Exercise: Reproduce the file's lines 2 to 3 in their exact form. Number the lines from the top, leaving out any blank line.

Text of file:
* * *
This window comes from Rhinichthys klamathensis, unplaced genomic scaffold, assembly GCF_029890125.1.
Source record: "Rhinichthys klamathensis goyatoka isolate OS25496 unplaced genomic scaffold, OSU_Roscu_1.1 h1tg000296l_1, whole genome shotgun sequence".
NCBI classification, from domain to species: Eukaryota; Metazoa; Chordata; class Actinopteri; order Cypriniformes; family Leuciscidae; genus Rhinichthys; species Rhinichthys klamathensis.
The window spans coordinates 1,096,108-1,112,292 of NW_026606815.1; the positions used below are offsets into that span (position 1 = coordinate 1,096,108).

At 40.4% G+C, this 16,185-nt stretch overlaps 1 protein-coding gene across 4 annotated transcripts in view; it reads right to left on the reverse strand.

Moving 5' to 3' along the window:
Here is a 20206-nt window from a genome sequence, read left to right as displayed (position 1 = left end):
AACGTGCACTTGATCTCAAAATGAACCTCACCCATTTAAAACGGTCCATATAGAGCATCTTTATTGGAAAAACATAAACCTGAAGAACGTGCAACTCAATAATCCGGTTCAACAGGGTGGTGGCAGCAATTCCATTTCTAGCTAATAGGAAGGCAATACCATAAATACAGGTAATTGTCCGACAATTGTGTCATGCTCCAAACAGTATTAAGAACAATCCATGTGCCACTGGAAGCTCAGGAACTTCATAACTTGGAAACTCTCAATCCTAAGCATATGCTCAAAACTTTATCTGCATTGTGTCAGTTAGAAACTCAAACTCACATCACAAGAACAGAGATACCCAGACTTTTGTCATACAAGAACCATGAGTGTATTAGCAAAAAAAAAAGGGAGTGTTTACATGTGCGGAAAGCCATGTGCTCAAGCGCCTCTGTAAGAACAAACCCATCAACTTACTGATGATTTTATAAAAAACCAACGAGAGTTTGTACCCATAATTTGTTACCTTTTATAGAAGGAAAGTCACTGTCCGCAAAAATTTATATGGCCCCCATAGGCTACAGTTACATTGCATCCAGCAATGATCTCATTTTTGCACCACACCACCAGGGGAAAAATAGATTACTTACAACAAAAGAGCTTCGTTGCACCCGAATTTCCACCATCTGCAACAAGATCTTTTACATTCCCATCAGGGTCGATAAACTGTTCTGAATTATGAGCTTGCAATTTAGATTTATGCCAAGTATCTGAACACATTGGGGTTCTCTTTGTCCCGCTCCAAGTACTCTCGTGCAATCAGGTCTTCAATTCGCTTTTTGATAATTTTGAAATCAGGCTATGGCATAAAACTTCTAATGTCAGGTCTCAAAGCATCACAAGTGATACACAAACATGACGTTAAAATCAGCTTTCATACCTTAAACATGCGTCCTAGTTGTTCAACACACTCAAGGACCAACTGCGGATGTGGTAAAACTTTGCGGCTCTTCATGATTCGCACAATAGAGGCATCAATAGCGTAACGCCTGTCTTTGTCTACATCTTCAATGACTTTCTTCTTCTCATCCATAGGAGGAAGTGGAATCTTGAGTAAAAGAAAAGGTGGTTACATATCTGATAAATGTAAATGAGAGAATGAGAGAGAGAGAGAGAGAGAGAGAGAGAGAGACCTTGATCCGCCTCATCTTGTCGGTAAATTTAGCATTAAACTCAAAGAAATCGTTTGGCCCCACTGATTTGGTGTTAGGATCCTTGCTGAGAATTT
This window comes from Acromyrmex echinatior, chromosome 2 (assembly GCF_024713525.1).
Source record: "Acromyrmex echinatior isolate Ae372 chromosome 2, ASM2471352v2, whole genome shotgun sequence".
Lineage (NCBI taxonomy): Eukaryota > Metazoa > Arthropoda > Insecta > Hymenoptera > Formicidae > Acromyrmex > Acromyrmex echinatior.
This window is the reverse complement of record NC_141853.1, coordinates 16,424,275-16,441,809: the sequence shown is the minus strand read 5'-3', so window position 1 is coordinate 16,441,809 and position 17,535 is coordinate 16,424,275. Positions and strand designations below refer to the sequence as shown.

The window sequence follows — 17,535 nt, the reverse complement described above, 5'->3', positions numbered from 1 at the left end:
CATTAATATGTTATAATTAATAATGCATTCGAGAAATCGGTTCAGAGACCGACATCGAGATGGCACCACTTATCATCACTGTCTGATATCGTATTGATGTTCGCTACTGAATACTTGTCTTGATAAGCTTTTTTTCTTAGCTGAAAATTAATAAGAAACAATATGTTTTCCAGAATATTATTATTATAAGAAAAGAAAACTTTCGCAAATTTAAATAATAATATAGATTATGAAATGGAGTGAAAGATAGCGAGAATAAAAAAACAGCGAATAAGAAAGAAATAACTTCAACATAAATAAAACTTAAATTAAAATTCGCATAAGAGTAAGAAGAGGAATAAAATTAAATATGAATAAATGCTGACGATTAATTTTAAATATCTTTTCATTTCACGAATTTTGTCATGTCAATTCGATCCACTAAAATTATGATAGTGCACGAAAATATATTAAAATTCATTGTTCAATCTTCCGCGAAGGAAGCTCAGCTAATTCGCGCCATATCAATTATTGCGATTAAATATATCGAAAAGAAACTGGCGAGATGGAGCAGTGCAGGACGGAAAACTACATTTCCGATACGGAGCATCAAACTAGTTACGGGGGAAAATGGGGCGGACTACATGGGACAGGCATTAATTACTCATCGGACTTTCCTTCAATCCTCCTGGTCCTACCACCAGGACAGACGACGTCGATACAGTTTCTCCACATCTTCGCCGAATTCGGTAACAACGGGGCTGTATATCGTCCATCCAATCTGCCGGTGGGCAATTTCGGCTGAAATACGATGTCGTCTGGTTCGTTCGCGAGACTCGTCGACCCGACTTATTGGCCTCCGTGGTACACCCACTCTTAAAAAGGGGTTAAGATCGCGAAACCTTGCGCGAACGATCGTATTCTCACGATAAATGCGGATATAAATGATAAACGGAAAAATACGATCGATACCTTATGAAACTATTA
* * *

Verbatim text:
Source record: "Rhinichthys klamathensis goyatoka isolate OS25496 unplaced genomic scaffold, OSU_Roscu_1.1 h1tg000296l_1, whole genome shotgun sequence".
NCBI classification, from domain to species: Eukaryota; Metazoa; Chordata; class Actinopteri; order Cypriniformes; family Leuciscidae; genus Rhinichthys; species Rhinichthys klamathensis.